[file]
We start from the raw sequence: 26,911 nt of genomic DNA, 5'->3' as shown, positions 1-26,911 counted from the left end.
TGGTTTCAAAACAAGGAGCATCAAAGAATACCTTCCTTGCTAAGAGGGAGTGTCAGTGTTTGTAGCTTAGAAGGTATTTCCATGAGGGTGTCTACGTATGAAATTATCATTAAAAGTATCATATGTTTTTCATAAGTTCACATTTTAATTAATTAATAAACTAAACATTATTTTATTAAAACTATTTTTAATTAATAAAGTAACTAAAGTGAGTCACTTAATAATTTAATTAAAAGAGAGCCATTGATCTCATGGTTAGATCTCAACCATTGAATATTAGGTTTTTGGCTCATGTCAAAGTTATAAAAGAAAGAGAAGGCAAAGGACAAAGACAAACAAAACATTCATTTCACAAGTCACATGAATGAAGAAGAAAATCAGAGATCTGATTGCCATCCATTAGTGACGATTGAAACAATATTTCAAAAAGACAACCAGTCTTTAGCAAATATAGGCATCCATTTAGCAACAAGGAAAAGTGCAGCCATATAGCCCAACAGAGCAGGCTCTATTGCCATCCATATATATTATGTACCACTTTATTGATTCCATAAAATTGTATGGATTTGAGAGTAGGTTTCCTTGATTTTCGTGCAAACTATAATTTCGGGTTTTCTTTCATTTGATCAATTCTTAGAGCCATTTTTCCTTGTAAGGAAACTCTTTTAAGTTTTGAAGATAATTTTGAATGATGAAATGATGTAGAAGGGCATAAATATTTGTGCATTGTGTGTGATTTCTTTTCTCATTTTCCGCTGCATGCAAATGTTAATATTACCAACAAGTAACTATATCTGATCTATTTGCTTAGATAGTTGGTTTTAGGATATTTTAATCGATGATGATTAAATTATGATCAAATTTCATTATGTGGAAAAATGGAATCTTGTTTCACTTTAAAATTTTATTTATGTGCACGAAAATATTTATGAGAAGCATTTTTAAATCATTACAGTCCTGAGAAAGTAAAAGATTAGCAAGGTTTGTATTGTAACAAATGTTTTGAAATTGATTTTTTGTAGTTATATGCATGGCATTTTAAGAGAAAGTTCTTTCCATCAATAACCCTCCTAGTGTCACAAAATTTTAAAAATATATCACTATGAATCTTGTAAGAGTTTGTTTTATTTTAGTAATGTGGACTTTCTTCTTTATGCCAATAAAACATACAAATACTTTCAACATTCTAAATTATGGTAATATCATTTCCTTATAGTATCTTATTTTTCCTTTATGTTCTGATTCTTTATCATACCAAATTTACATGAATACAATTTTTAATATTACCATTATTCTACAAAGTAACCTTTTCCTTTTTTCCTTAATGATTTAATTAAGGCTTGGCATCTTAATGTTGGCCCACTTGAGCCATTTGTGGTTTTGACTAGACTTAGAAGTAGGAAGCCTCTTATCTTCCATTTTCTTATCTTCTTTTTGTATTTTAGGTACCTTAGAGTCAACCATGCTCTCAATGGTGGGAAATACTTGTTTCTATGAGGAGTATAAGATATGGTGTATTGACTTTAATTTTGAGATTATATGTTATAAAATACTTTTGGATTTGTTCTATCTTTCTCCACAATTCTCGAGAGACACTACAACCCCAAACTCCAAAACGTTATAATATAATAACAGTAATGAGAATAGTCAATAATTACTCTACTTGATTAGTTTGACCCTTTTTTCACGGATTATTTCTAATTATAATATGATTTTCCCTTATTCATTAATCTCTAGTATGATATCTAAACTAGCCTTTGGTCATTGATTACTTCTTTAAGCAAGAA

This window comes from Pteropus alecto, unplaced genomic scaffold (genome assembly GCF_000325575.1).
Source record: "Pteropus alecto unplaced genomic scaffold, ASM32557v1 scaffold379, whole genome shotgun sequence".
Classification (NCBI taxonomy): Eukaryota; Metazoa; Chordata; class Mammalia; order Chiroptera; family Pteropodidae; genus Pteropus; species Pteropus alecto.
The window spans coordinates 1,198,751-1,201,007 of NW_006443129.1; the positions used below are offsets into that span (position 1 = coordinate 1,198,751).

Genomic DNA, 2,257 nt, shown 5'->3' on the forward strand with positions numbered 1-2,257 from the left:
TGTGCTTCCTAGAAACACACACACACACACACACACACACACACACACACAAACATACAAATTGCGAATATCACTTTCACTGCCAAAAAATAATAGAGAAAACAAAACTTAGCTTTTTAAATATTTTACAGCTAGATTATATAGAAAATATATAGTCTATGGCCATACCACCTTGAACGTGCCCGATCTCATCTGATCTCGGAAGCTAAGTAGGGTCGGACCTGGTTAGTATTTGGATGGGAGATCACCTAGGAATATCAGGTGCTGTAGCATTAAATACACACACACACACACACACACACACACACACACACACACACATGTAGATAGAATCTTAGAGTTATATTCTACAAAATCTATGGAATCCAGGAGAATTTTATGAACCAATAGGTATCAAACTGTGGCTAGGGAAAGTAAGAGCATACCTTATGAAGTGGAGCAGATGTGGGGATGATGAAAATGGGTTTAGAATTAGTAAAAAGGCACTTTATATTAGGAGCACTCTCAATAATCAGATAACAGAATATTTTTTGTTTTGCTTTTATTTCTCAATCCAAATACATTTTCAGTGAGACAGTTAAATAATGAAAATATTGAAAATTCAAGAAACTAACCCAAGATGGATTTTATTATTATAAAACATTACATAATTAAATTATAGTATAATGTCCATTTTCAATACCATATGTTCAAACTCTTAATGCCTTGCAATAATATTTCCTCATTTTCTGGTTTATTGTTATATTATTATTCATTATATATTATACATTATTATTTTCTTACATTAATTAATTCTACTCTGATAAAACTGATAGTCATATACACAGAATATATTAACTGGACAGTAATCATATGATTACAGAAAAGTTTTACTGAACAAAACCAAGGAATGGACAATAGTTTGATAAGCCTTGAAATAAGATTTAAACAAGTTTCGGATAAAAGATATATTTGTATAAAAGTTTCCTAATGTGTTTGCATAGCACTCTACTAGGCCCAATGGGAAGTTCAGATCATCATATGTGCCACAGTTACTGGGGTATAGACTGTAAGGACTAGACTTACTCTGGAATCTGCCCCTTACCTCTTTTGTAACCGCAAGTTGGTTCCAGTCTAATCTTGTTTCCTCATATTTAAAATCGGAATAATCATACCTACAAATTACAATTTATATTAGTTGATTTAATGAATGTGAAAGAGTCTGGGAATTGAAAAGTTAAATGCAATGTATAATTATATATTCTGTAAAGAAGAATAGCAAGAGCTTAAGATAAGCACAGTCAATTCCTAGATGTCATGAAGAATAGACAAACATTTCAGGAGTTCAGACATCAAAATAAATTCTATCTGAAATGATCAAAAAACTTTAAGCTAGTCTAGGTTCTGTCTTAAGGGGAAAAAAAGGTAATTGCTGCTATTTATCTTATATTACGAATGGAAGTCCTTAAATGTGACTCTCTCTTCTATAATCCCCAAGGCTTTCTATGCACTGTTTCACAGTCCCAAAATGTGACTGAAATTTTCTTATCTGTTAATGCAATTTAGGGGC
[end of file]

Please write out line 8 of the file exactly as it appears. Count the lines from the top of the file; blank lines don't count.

TGTGCTTCCTAGAAACACACACACACACACACACACACACACACACACACAAACATACAAATTGCGAATATCACTTTCACTGCCAAAAAATAATAGAGAAAACAAAACTTAGCTTTTTAAATATTTTACAGCTAGATTATATAGAAAATATATAGTCTATGGCCATACCACCTTGAACGTGCCCGATCTCATCTGATCTCGGAAGCTAAGTAGGGTCGGACCTGGTTAGTATTTGGATGGGAGATCACCTAGGAATATCAGGTGCTGTAGCATTAAATACACACACACACACACACACACACACACACACACACACACACATGTAGATAGAATCTTAGAGTTATATTCTACAAAATCTATGGAATCCAGGAGAATTTTATGAACCAATAGGTATCAAACTGTGGCTAGGGAAAGTAAGAGCATACCTTATGAAGTGGAGCAGATGTGGGGATGATGAAAATGGGTTTAGAATTAGTAAAAAGGCACTTTATATTAGGAGCACTCTCAATAATCAGATAACAGAATATTTTTTGTTTTGCTTTTATTTCTCAATCCAAATACATTTTCAGTGAGACAGTTAAATAATGAAAATATTGAAAATTCAAGAAACTAACCCAAGATGGATTTTATTATTATAAAACATTACATAATTAAATTATAGTATAATGTCCATTTTCAATACCATATGTTCAAACTCTTAATGCCTTGCAATAATATTTCCTCATTTTCTGGTTTATTGTTATATTATTATTCATTATATATTATACATTATTATTTTCTTACATTAATTAATTCTACTCTGATAAAACTGATAGTCATATACACAGAATATATTAACTGGACAGTAATCATATGATTACAGAAAAGTTTTACTGAACAAAACCAAGGAATGGACAATAGTTTGATAAGCCTTGAAATAAGATTTAAACAAGTTTCGGATAAAAGATATATTTGTATAAAAGTTTCCTAATGTGTTTGCATAGCACTCTACTAGGCCCAATGGGAAGTTCAGATCATCATATGTGCCACAGTTACTGGGGTATAGACTGTAAGGACTAGACTTACTCTGGAATCTGCCCCTTACCTCTTTTGTAACCGCAAGTTGGTTCCAGTCTAATCTTGTTTCCTCATATTTAAAATCGGAATAATCATACCTACAAATTACAATTTATATTAGTTGATTTAATGAATGTGAAAGAGTCTGGGAATTGAAAAGTTAAATGCAATGTATAATTATATATTCTGTAAAGAAGAATAGCAAGAGCTTAAGATAAGCACAGTCAATTCCTAGATGTCATGAAGAATAGACAAACATTTCAGGAGTTCAGACATCAAAATAAATTCTATCTGAAATGATCAAAAAACTTTAAGCTAGTCTAGGTTCTGTCTTAAGGGGAAAAAAAGGTAATTGCTGCTATTTATCTTATATTACGAATGGAAGTCCTTAAATGTGACTCTCTCTTCTATAATCCCCAAGGCTTTCTATGCACTGTTTCACAGTCCCAAAATGTGACTGAAATTTTCTTATCTGTTAATGCAATTTAGGGGC